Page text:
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Printed from https://www.writing.com/main/profile/reviews/m.defarge
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6 Public Reviews Given
Public Reviews
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Review by M.DeFarge
Rated: 13+ | (4.0)
Another great title! I adore a good pun.

I'm sure the similarity to "Who's On First?" was intended. Very amusing. Very... Joseph Heller.

The paragraph that begins "A vague memory of many beers" caused me to stumble. I'm not sure what it meant, or why it was important. I think maybe it's because it's a step out of the narrator's head; a little omniscient.

Other than that, really good work!

Is it important for us to know where this incident took place? In boot camp, or at the front?

-- cmh
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Review of Toilet Capers  
Review by M.DeFarge
Rated: E | (4.5)
This piece looks just about perfect for the Reader's Digest. It's short, succinct, humorous, vivid, and very real. I'm sure there's a cat website or cat fancier's magazine/newsletter somewhere that would love to publish this.

Oooh: Imagine it as a children's story! wouldn't that be cool?

-- cmh
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Review of The Story  
Review by M.DeFarge
Rated: ASR | (4.5)
Nicely done. Very clever of you not to reveal the issue at the root of the teacher's concern.

The line where I got the sense that there were no actual underlying problems was the "long sigh that made Ellen sad for her." It's as if Ellen has no clue about what the teacher found upsetting in her work.

Which actually makes one wonder if there _isn't_ something untoward going on in Ellen's life, and that she's so innocent that she doesn't even know it's wrong. Either that, or is the teacher a wacko? Maybe I watch too much "Twilight Zone"...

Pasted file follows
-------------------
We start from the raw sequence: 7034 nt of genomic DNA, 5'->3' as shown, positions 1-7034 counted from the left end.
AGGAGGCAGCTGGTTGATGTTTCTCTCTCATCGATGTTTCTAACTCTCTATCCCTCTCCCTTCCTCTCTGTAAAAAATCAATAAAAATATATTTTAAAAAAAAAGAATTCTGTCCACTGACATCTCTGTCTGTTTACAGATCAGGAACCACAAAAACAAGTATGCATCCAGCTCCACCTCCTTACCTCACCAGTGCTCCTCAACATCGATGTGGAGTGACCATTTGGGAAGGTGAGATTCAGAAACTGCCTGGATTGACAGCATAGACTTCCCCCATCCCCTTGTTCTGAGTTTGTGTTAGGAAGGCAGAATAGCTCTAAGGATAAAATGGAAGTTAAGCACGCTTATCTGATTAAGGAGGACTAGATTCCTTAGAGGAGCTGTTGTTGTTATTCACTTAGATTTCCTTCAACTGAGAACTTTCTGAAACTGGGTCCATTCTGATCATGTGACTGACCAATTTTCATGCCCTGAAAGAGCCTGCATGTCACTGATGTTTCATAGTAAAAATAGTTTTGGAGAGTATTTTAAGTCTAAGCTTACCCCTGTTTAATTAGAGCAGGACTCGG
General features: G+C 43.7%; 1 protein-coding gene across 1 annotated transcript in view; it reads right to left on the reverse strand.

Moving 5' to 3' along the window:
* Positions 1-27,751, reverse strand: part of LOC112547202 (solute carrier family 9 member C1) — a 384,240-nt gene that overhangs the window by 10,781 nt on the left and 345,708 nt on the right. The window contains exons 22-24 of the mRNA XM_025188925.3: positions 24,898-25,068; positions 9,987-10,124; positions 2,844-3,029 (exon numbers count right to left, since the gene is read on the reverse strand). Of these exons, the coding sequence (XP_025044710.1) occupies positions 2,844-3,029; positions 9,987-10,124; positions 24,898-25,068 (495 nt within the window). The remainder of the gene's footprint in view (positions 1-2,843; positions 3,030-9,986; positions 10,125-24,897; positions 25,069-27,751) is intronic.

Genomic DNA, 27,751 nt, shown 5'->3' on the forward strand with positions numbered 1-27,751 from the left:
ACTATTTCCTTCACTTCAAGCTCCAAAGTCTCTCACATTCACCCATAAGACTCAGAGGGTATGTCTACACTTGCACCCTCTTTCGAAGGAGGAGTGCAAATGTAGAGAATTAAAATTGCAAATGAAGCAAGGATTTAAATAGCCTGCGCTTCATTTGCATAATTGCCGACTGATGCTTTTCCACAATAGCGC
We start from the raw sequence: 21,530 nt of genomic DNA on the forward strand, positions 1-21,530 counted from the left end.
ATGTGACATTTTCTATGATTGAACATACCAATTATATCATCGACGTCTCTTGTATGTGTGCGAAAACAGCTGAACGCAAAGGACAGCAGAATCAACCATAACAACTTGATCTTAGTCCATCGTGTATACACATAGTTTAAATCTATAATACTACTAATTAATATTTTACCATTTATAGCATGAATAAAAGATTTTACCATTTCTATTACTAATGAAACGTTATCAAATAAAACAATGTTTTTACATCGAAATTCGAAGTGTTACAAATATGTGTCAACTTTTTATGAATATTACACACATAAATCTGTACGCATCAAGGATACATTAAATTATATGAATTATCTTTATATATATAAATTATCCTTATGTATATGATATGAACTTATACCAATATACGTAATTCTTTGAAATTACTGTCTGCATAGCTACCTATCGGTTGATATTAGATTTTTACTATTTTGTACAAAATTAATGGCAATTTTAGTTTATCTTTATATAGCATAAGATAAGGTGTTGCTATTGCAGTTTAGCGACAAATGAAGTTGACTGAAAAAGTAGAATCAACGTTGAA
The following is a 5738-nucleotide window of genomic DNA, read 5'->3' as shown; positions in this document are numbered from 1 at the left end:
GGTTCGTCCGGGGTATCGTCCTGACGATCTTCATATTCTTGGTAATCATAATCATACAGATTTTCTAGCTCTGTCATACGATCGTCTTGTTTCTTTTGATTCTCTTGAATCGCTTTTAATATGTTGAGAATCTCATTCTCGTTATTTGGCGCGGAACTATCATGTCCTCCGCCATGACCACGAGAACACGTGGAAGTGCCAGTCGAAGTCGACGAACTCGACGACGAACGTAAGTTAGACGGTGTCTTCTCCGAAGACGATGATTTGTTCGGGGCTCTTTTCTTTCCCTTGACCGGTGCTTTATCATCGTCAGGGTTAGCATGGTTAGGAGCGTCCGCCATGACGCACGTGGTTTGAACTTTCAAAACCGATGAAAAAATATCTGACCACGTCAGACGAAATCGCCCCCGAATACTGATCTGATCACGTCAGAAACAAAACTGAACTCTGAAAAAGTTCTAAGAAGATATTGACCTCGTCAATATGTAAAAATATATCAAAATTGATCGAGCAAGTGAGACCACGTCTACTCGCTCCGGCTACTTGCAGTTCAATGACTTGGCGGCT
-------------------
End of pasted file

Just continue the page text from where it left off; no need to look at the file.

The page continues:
So many possibilities. You did nice work with this prompt.
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Review of The Last Laugh  
Review by M.DeFarge
Rated: 13+ | (4.5)
Man, that sucks.

Great story, though... I assume it's true? If not, actually, it's a REALLY great story.

You know what I mean. I mean it's bad enough that smeone would live that way, have such a stony and mercurial mother (adoptive or no), much less be able to invent such a tale.

One little comment, a technical, punctuation error that you probably just overlooked in proofing:

"Forty years later, after Mom died while going through the vault, I found the truth,..."

The lack of a comma after "died", and reversing the next two phrases: "I found the truth while going through a vault." Otherwise it makes it sound as if your mother died while going through a vault. Or maybe she did. In which case, never mind.

Other than that, a compelling read: tight, not maudlin or "poor, poor me," as it could easily have been. It rings very true.

If you had a mind to expand it, you might give us a little more about your mother. We see how she was with you, and a little of how she was with your brother (obviously favoring him), but what was she like to other people? How would your father remember her? Extended family members? Neighbors? Coworkers? Friends? Was she kind of a "Jekyll & Hyde" person, or a WYSIWYG ("What You See Is What You Get", pronounced "Wizzy-wig")?

Anyway, nice job. -- M. DeFarge
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